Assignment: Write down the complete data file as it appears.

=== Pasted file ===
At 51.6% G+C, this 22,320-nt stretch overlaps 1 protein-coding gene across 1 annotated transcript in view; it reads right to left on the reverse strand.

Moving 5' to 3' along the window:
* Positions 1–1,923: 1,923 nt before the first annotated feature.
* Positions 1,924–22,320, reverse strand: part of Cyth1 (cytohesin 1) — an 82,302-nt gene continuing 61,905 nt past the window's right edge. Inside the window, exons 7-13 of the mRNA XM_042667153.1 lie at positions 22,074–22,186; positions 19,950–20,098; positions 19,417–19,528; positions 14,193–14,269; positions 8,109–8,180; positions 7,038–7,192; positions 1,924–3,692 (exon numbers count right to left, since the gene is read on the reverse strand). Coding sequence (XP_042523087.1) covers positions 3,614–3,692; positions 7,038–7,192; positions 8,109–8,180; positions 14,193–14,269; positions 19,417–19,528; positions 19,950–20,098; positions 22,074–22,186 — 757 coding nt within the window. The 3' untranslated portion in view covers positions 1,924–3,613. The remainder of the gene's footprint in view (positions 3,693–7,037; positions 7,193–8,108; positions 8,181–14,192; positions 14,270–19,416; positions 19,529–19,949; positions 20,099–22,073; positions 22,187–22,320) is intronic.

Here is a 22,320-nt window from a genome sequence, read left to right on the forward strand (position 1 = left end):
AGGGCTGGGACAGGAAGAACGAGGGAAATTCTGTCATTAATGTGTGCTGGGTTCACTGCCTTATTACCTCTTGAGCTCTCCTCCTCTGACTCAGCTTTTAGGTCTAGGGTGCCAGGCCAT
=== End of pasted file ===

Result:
At 51.6% G+C, this 22,320-nt stretch overlaps 1 protein-coding gene across 1 annotated transcript in view; it reads right to left on the reverse strand.

Moving 5' to 3' along the window:
* Positions 1–1,923: 1,923 nt before the first annotated feature.
* Positions 1,924–22,320, reverse strand: part of Cyth1 (cytohesin 1) — an 82,302-nt gene continuing 61,905 nt past the window's right edge. Inside the window, exons 7-13 of the mRNA XM_042667153.1 lie at positions 22,074–22,186; positions 19,950–20,098; positions 19,417–19,528; positions 14,193–14,269; positions 8,109–8,180; positions 7,038–7,192; positions 1,924–3,692 (exon numbers count right to left, since the gene is read on the reverse strand). Coding sequence (XP_042523087.1) covers positions 3,614–3,692; positions 7,038–7,192; positions 8,109–8,180; positions 14,193–14,269; positions 19,417–19,528; positions 19,950–20,098; positions 22,074–22,186 — 757 coding nt within the window. The 3' untranslated portion in view covers positions 1,924–3,613. The remainder of the gene's footprint in view (positions 3,693–7,037; positions 7,193–8,108; positions 8,181–14,192; positions 14,270–19,416; positions 19,529–19,949; positions 20,099–22,073; positions 22,187–22,320) is intronic.

Here is a 22,320-nt window from a genome sequence, read left to right on the forward strand (position 1 = left end):
AGGGCTGGGACAGGAAGAACGAGGGAAATTCTGTCATTAATGTGTGCTGGGTTCACTGCCTTATTACCTCTTGAGCTCTCCTCCTCTGACTCAGCTTTTAGGTCTAGGGTGCCAGGCCAT